This course focuses on the strategic management of technology and innovation established firms. We take an evolutionary process perspective. The fundamental ideas underlying the perspective are: (1) that a firms technology strategy emerges from its technological competencies and capabilities, (2) that the technology strategy is shaped by evolutionary external (environmental) and internal (organizational) Forces. The course draws on strategic management, economics and organization theory for analytical tools to address important challenges faced by senior and middle managers in technology based firms. The course is practice oriented. Case studies of various real life situations will require in-depth analysis to be complemented with specific action recommendations. * To develop an awareness of the range, scope and complexity of the issues and problems related to strategic management of technology and innovation * To develop an understanding of the state of the art of strategic management of technology and innovation * To learn how to practically apply theoretical concepts in strategic management of technology and innovation.
This course covers the latest managerial tools on how to integrate the engineering design and manufacturing functions for best overall quality and shortest product development lead time. The scope of the course is multidisciplinary: we will cover both the analytical (quantitative) and qualitative aspects. * Understanding the conflicting constraints and demands on both engineering design and manufacturing * Potential trade-offs between decreased development time and increased product quality * Tools and methods for enhanced interaction: Staggered product release, Quality Function Deployment, rapid prototyping, modular design, CAD/CAM
This course deals with the effective product development project management. The scope is multidisciplinary: we will cover both the analytical (quantitative) and qualitative aspects of how to best run product development projects. It introduces concepts that a development project manager of engineering should know about. It only briefly covers how to manage the whole product design development process. * Linking project selection to technology strategy * How to screen and select projects * How to monitor and review their progress * Resource allocation among projects, timing and links, concurrent engineering * How to staff and lead projects * When to kill a project * Post-project review and learning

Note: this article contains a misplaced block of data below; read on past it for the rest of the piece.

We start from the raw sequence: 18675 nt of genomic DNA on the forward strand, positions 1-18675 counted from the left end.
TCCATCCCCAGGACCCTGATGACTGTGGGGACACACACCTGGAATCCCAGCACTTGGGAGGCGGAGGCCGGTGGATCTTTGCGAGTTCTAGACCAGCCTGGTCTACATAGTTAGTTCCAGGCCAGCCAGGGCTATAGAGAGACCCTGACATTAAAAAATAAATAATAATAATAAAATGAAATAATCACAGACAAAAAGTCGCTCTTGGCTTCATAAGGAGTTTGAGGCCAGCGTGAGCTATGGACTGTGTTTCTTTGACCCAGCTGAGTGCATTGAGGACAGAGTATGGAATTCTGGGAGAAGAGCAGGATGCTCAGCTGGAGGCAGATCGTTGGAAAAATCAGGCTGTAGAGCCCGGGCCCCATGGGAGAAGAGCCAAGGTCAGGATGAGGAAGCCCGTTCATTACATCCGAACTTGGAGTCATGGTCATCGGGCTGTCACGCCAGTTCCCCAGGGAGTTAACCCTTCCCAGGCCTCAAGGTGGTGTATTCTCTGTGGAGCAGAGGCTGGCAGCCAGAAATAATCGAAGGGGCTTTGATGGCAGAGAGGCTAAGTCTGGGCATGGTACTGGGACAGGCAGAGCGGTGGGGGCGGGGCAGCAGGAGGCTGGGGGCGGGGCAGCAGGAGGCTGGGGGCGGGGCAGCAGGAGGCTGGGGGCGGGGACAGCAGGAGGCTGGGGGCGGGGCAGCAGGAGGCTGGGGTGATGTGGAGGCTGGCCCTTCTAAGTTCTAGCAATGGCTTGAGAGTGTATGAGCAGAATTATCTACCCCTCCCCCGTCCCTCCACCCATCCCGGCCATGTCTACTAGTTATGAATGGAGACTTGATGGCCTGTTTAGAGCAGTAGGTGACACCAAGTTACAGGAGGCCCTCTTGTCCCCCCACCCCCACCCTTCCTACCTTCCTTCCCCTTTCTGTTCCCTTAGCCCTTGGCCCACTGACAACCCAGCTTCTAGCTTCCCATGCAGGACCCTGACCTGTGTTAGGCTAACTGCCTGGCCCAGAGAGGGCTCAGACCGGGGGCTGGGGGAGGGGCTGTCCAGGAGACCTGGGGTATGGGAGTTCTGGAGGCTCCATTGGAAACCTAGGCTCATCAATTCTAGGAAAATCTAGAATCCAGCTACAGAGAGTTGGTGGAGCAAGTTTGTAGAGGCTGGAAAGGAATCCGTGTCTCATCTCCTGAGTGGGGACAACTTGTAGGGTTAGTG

Modern supply chain management encompasses the logistics of inventory and transportation flows, whether within a given organization or between that firm and other companies (suppliers, customers) that are part of its business. This course thus deal with models and analyses of the inbound transportation of raw materials, manufactured components and sub-assemblies. Another emphais is the (outbound) physical distribution of finished goods from factory to consumer: freight transportation (various modes, customer service, multi-location inventory management and distribution-centre site selection. Specialized topics (for term projects) may be chosen from among Logistics Information Systems; Global Supply Chain Management; Vehicle Routing; or the Logistics of e-Commerce.
This course provides an introduction to quality management by examining the philosophies, practices, tools, and decisions involved in the management of quality. An applied approach is used in this study. The course begins with a general overview of quality, including the various ways of defining and measuring quality and the Cost-of-quality model. This culminates in an introduction to total quality (TOM) and its three conrnerstones: continuous improvement, customer focus, and total organizational involvement. The remainder of the course examines these cornerstones in greater detail. The objectives of the course are: (1) to develop an appreciation for importance of managing the quality at all levels, and stages of the organization, (2) to introduce techniques for defining, monitoring, and improving quality, and (3) to encourage critical thinking about issues in managing quality, within the organization, and in society in general.